Ash Wednesday hits close to home once again. My husband’s ashes remain in the keeping of my brother, waiting in a beautiful wooden box that Scott has built for them. This spring we will bury the ashes on the family farm where Gary and I were married not so long ago. And we will breathe, and we will bless the earth from which we have come, and we will give thanks for the astonishing gift that passed too briefly among us but whose love, tenacious as ever, goes with us still.

This is a blessing I wrote for Ash Wednesday a couple of years ago and want to share with you as the day approaches again. I would also love to share the coming season with you on the new online retreat I’m offering for Lent. If you haven’t already signed up for the Beloved Lenten Retreat, you’ll find info about it below.

Blessing the Dust
A Blessing for Ash Wednesday

All those days
you felt like dust,
like dirt,
as if all you had to do
was turn your face
toward the wind
and be scattered
to the four corners

or swept away
by the smallest breath
as insubstantial—

Did you not know
what the Holy One
can do with dust?

This is the day
we freely say
we are scorched.

This is the hour
we are marked
by what has made it
through the burning.

This is the moment
we ask for the blessing
that lives within
the ancient ashes,
that makes its home
inside the soil of
this sacred earth.

So let us be marked
not for sorrow.
And let us be marked
not for shame.
Let us be marked
not for false humility
or for thinking
we are less
than we are

but for claiming
what God can do
within the dust,
within the dirt,
within the stuff
of which the world
is made,
and the stars that blaze
in our bones,
and the galaxies that spiral
inside the smudge
we bear.

–Jan Richardson

Previous posts: I have a number of reflections and blessings for Ash Wednesday; to visit these, begin with last year’s post at Ash Wednesday: The Hands that Hold the Ashes.

For a broken heart: If Valentine’s Day is a difficult day for you or someone you know, I invite you to visit A Blessing for the Brokenhearted.

An invitation into Lent…

During Lent, my creative energies will be going toward a new online retreat that I’ll be offering for the season. I would love to share this journey with you! Intertwining reflection, art, music, and community, the retreat is designed as a space of elegant simplicity that you can enter from wherever you are, in the way that works best for you. You don’t need to show up at a particular place or time in order to join in the retreat.

I sometimes hear from folks who say, “I’d love to do this, but I don’t have time for a retreat!” I completely get that! So I have especially designed this retreat so that you can engage as much or as little as you wish. Rather than being one more thing to add to your Lenten schedule, this retreat weaves easily and simply through your days.

For more info and to register, please visit our overview page at Online Lenten Retreat. In addition to the individual rate, we have group rates available for those who want to share the retreat together near or far. You can even give the Lenten retreat as a gift! If you have questions about the retreat, or concerns about things that you think might hinder you from sharing in the journey, be sure to check out our FAQ page (you’ll find a link on the overview page). The Beloved Retreat is new for 2015.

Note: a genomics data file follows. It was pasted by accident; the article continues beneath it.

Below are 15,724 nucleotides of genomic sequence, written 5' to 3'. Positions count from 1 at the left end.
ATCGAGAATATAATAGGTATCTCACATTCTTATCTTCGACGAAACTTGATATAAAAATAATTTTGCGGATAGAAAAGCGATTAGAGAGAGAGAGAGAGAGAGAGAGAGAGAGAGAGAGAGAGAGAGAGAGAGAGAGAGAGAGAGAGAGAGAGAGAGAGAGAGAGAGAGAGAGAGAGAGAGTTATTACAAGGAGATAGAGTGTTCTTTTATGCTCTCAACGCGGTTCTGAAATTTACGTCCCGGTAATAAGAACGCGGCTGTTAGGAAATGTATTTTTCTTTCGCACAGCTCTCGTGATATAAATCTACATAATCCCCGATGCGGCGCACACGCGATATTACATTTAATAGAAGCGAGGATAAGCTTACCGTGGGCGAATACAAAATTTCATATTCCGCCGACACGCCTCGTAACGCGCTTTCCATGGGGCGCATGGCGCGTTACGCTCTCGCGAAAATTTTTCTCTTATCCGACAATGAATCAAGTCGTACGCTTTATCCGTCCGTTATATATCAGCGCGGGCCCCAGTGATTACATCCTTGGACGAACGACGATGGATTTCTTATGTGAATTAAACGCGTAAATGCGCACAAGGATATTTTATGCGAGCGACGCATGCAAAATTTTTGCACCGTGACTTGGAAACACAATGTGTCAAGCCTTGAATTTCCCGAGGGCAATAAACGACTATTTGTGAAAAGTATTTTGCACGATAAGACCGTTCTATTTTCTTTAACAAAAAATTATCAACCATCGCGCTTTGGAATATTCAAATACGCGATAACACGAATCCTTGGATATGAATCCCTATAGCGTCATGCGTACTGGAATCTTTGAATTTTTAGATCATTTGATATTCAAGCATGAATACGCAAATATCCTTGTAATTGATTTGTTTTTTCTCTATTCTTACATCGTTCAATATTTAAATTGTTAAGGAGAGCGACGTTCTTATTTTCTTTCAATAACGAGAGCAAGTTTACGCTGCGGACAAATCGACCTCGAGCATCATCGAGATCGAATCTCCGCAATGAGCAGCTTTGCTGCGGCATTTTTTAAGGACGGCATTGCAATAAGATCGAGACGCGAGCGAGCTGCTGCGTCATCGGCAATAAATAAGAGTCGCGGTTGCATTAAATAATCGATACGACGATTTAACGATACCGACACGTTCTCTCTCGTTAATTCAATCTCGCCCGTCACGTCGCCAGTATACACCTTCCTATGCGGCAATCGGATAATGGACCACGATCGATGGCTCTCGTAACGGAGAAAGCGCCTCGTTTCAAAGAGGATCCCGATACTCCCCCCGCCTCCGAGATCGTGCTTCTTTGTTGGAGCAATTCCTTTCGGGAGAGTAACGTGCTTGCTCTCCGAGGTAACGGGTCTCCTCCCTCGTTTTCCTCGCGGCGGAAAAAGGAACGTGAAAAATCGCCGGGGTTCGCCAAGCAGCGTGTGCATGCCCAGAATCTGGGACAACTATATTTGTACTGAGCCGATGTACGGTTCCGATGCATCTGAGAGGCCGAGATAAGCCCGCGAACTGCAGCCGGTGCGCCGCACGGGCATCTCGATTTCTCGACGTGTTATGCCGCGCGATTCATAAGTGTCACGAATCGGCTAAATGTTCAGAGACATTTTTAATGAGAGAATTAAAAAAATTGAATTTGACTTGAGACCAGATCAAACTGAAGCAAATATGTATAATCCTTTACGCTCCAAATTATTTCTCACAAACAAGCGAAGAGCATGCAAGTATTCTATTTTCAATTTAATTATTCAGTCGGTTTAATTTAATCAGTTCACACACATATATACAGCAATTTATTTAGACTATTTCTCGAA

Using Jan’s artwork…
To use the image “Ash Wednesday Cross,” please visit this page at janrichardsonimages.com. (This is also available as an art print. After clicking over to the image’s page on the Jan Richardson Images site, just scroll down to the “Purchase as an Art Print” section.) Your use of janrichardsonimages.com helps make the ministry of The Painted Prayerbook possible. Thank you!

Using Jan’s words…
For worship services and related settings, you are welcome to use Jan’s blessings or other words from this blog without requesting permission. All that’s needed is to acknowledge the source. Please include this info in a credit line: “© Jan Richardson. janrichardson.com.” For other uses, visit Copyright Permissions.

Epiphany 4: Blessing for a Whole Heart

January 25, 2015

In Every Chamber of the Heart
Image: In Every Chamber of the Heart © Jan Richardson

Readings for Epiphany 4, Year B:
Deuteronomy 18.15-20Psalm 111, 1 Corinthians 8.1-13, Mark 1.21-28

I will give thanks to the Lord with my whole heart.
–Psalm 111.1

For the past year and a half I have been carrying a small piece of art in my purse. The size of a playing card, it’s a collage created by my friend Priscilla. Within the collage is a single word, printed in her handwriting:

Wholehearted

When Priscilla gave me the collage six months before Gary’s death, she could hardly have imagined how much I would need it, and how soon. I continue to carry it as a reminder and a prayer—not simply that my heart will be mended, but that even in the shattering, I will know there is a hidden wholeness that has already taken hold. This wholeness is a mystery I catch only in glimpses. But when I look at Priscilla’s word, I see not only a plea but also a blessing, a declaration of something that, in God’s strange timing, has already come about, and that I hope to live into.